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Old Mar 29, 2009, 7:39 PM   #1
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I'm enjoying my new Pany FZ28, a great camera in many respects. However, I'm increasingly frustrated trying to edit videos and get them onto a DVD. There is no in camera editing on the FZ28 to shorten clips from the front or the back. There is not even a way to join clips.

When I try to make a "movie" with Windows Movie Maker, mixing stills and video, or video clips alone, it records everything as a still picture and just makes a slide show of sorts.

I'm certainly willing to buy a video editing program but want to stay away from anything complicated and agonizingly slow (like Movie Maker).

I'd like to be able to record stills and videos in the sequence I choose, shorten the clips once in awhile, and record these to a DVD. I don't need anything very fancy.

Above all, I crave simplicity,.....Thanks to any users that can give me some advice!
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Old Mar 30, 2009, 1:34 AM   #2
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The FZ28 stores video as QuickTime (.mov), which is a proprietary format:
http://en.wikipedia.org/wiki/Motion_...igital_cameras
Hence, you won't find many, if any, freeware programs that will do the kind of editing you want, not legally anyway.

However, if you're willing to convert to a different format, there are plenty of freeware editors for avi and mpeg.

For frame-accurate mpeg editing, I first use Project-X to demux (demultiplex; i.e., separate the audio and video streams) the file, then Cuttermaran to edit and remux it to a useable .mpg file. It works quite well (e.g., I haven't experienced sync loss) and these are powerful, freeware programs. For frame-accurate editing, you'll need to download a separate codec for Cuttermaran -- it, too, is free. You won't find freeware programs that can frame-edit mpeg files w/o first demuxing them. Some commercial software supposedly can do this, but as I have not tried them, I can't speak to their efficacy at doing it.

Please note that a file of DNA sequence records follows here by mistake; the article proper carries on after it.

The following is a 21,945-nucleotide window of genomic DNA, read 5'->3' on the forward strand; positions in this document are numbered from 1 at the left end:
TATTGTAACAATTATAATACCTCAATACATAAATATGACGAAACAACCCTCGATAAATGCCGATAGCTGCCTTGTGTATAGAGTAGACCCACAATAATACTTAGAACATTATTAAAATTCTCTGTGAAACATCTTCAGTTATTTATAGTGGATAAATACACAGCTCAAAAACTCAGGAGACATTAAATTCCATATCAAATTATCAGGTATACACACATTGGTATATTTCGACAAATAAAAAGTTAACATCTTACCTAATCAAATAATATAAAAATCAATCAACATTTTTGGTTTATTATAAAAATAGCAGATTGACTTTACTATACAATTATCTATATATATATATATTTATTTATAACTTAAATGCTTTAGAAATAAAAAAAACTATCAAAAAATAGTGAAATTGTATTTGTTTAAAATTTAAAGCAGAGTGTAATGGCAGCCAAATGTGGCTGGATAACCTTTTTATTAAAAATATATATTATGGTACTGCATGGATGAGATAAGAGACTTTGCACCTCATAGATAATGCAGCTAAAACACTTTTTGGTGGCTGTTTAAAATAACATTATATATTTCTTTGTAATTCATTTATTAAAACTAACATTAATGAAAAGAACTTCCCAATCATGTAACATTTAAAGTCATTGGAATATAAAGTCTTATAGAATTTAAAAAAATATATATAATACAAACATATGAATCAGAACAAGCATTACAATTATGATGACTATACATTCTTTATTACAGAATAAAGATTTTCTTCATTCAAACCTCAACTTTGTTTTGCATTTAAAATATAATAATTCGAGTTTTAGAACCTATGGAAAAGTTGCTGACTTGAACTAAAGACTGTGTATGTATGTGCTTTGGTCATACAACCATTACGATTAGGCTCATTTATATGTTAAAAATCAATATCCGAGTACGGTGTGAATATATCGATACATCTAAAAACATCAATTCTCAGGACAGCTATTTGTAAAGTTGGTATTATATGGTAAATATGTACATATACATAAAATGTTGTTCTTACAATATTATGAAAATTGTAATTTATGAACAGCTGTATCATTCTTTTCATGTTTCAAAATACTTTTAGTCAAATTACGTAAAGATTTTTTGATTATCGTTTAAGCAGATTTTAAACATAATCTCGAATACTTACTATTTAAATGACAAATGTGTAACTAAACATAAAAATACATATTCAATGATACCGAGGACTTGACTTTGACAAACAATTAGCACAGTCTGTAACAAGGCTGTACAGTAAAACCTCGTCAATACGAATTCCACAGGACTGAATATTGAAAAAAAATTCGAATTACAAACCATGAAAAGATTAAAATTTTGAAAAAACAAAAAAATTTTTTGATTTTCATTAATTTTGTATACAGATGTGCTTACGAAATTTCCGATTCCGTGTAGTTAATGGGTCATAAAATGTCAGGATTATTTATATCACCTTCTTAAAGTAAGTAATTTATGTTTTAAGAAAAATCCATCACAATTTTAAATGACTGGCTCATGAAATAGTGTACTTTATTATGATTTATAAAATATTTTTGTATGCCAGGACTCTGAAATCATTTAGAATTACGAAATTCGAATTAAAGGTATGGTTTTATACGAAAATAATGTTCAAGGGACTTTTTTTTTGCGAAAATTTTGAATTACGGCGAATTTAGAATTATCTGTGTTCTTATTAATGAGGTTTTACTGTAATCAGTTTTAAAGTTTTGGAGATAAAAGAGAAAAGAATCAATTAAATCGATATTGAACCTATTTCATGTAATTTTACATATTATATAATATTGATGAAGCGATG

http://project-x.sourceforge.net/
http://www.cuttermaran.de/Default.aspx?lang=en

For avi, I prefer VirtualDub, as it has lots of good filtering options. It, too, is freeware and quite capable.
http://www.virtualdub.org/

I haven't done much research into mov>mpeg converters, since I don't deal with mov that much, but I know there are freeware ones out there. Google is your friend here.

You'll also need to convert your edited avi or mpeg to vob files if you intend to playback your dvd on stand-alone players. There's a way to output to vob from Cuttermaran, also. Again, there are other freeware titles that do this.

It may seem like a pain to convert, demux, edit, remux, convert again, author the dvd and ultimately burn, but once you get the hang of using the programs it's actually fairly easy and quick to do. The learning curve isn't as steep as it may sound, although you will have to read a bit first or you'll probably be lost. You can even automate some of the process, if you're so inclined (and willing to learn how).
Not only will you end up with quality results and bragging rights for your hard work, but, perhaps best of all, you haven't spent a dime on software to pull it off!

You can, of course, purchase commercial software that can make life easier. There are many publishers of video editors. Some of them make lofty claims regarding capabilities and output quality, so beware. Google for reviews of the product you're interested in or visit video enthusiast forums, such as http://www.videohelp.com/ and see what those users think of the programs. These titles range from around $40 into the $100's to achieve what you want.
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Old Mar 30, 2009, 7:40 AM   #3
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Thanks for the suggested plan of action,......I followed everything you said, I think, but I know that doing something with that many steps would drive me nuts. Surely, there is a one stop solution for this situation, though I doubt that it is free. I'd rather buy something that's simpler and faster.

I don't understand why something is built and sold that has to be converted to something else before making a DVD. If it does, though, then it does. I guess I will just save my clips until someone comes up with a really easy way to work with them.

Canon videos, both HD and VGA can be trimmed and joined in camera and played right into a DVD recorder as a slideshow with stills intermixed. Pretty simple but wishing Pany was as simple won't make it so.